By Thomas Lyons
Nowadays, we hear about many backstories of how fighters got into the sport of boxing, from tough upbringings and having to overcome adversity to get themselves into a position to kickstart their career. For Somerset’s Ryan Wheeler, it’s certainly been a rollercoaster ride to the where he is today; fit, healthy and full of ambition. But the first few years of his life have changed his outlook on life and becoming a professional boxer.
Diagnosed with a rare form of bone cancer, spotted by doctors in his neck, Wheeler had to undergo chemotherapy before making a full recovery and being able to get back to living a normal life. Wheeler has defied the odds from the very moment he was born and now strives to be the best version of himself, letting his fists do the talking in the boxing ring.
Nicknamed the ‘Somerset Stallion’, the 24-year old opened up about how he got into boxing from an early age and sets his sights on a fruitful career in the sport.
Q/A forum with Ryan Wheeler (12-0-1):
Growing up must have been tough, having to overcome such a scary period of your life being diagnosed with a rare form of bone cancer. Was that ability to fight through adversity with you from an early age and help mould you into the boxer you’re today?
“I often think when training gets tough or I’m aching from previous training sessions, nothing can be as bad as what I have already been through. If it wasn’t for the cancer my life could have been very different and I may not even be Boxing now. When I left school I applied to join the British Army as a Paratrooper. I had completed all the fitness tests down at Pirbright Selection centre, but I was then refused entry due to my medical history. Joining the Army was always my dream, Boxing was just a hobby. After being told I couldn’t join the army I had to rethink my options and decided to take boxing on full time and I signed a professional contract.”
When did you start to develop a passion for boxing and what was your sole motivation to become a boxer?
“I originally started boxing after getting into a fight at school. The other guy beat me up pretty bad. After the fight was broken up we were both taken to the head teacher. I had to ask him how he was so good at fighting, he then told me he was a boxer. We then became good friends and I started going along to the boxing gym with him. At first, I only wanted to get better than him. The more I trained the more I enjoyed it. I then went on to compete.”
Have you always had ambitions to reach the pinnacle of the sport, to become a world champion?
“As I mentioned before I never dreamed of even being a professional Boxer. I always wanted to join the Army. I used to watch Ricky Hatton as a kid. When people use to talk about professional boxing I would compare myself to the top world champions such as Ricky Hatton and could never imagine myself being like them, to me they were incredible!”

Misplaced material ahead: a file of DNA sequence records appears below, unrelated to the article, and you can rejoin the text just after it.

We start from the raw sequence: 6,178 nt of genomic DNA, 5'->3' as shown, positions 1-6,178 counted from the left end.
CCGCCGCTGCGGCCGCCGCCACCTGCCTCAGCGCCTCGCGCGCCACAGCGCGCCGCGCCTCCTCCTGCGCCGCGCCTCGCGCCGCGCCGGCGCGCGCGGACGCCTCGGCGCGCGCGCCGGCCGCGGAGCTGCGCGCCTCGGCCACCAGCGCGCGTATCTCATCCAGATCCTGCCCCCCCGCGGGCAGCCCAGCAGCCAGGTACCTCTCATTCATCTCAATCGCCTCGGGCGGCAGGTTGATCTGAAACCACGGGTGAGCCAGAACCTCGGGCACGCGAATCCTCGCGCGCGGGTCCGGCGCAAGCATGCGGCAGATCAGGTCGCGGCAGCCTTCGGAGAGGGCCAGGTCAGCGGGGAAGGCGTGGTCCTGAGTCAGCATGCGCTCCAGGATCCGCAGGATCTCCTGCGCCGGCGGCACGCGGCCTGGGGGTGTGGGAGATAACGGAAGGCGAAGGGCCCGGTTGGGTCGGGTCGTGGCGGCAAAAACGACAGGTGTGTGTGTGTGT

12-0, made the perfect start to your professional career. Is this now the transition period where you’d like to be stepped up and possibly fight for some big titles this year?
“100% I feel like I’m ready! I’m currently getting world-class sparring and starting to get the right backing. I had huge support in my last fight with over 200 fans travelling out to support me.”
How far away do you see yourself fighting for a Commonwealth or British title? Is it a case of keep winning and when the opportunity presents itself, taking it?
“Recently been talking with my management team we are definitely looking to continue taking steps up. But at the same time I’m only 24 I still have time on my side”
Being under the tutelage of Chris Sanigar and that stable of elite fighters with the likes of IBF champion Lee Selby, Andrew Selby, former British champion Jazza Dickens etc, how has this helped propel you as a fighter having top class sparring camp by camp?
“I’m very fortunate to have such great fighters around me. I definitely believe sparring with the best will help me improve. Not just watching them train but the advice they give me is very important.”
What have you learnt from sparring Selby, stylistically? How much have you improved mixing it with these elite fighters?
“I have learnt to stay composed it’s difficult sometimes when you are fighting a more experienced and higher level fighter to keep relaxed.”
Someone who has campaigned in your weight division and recognised as one of the pound-for-pound best in Lomachenko steps up to Lightweight to face Linares on May 12. How do you see that fight unfolding? Is this Lomachenko’s breakthrough fight?
“Lomachenko is a Hero! Superhuman. I watch him most days whilst on the exercise bike in the gym or just sat at home. I’m always trying to learn. In my opinion, he’s the best ever already. Not just at boxing, he is a superior athlete.”
What’s your opinion of Mayweather protégé Gervonta Davis? He makes his return to the ring against Jesus Cuellar next month after a very inactive period in his career and do you believe he’ll live up to the hype?
“If I’m honest I’m not a massive boxing fan. I like to watch the big fights and I admire Lomachenko for his effortless talent & his athleticism. I did see Gervonta Davis when he boxed Liam Walsh and thought he looked strong but I haven’t seen much else of him.”
Domestically, the 130lb division is thriving at the moment. Most notably we have Martin J Ward at the top of the pecking order, defending his European title against James Tennyson. Who wins that fight?
“Again not much of a boxing fan and haven’t actually seen Tennyson but I did spar Martin J Ward back last year. I thought he was good. Super fit & a nice guy too.”
Wishing Ryan the very best of luck and hopefully see him in the big fights soon!